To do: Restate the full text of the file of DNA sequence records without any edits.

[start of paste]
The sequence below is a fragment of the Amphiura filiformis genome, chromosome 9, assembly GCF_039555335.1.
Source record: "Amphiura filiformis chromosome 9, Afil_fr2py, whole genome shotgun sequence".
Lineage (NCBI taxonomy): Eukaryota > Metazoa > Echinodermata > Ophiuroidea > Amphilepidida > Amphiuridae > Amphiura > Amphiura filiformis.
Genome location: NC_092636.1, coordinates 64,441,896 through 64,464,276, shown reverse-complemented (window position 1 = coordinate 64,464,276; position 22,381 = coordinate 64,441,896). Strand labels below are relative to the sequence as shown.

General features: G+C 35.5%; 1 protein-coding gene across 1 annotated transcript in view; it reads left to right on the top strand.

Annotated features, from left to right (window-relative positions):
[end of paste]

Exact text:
The sequence below is a fragment of the Amphiura filiformis genome, chromosome 9, assembly GCF_039555335.1.
Source record: "Amphiura filiformis chromosome 9, Afil_fr2py, whole genome shotgun sequence".
Lineage (NCBI taxonomy): Eukaryota > Metazoa > Echinodermata > Ophiuroidea > Amphilepidida > Amphiuridae > Amphiura > Amphiura filiformis.
Genome location: NC_092636.1, coordinates 64,441,896 through 64,464,276, shown reverse-complemented (window position 1 = coordinate 64,464,276; position 22,381 = coordinate 64,441,896). Strand labels below are relative to the sequence as shown.

General features: G+C 35.5%; 1 protein-coding gene across 1 annotated transcript in view; it reads left to right on the top strand.

Annotated features, from left to right (window-relative positions):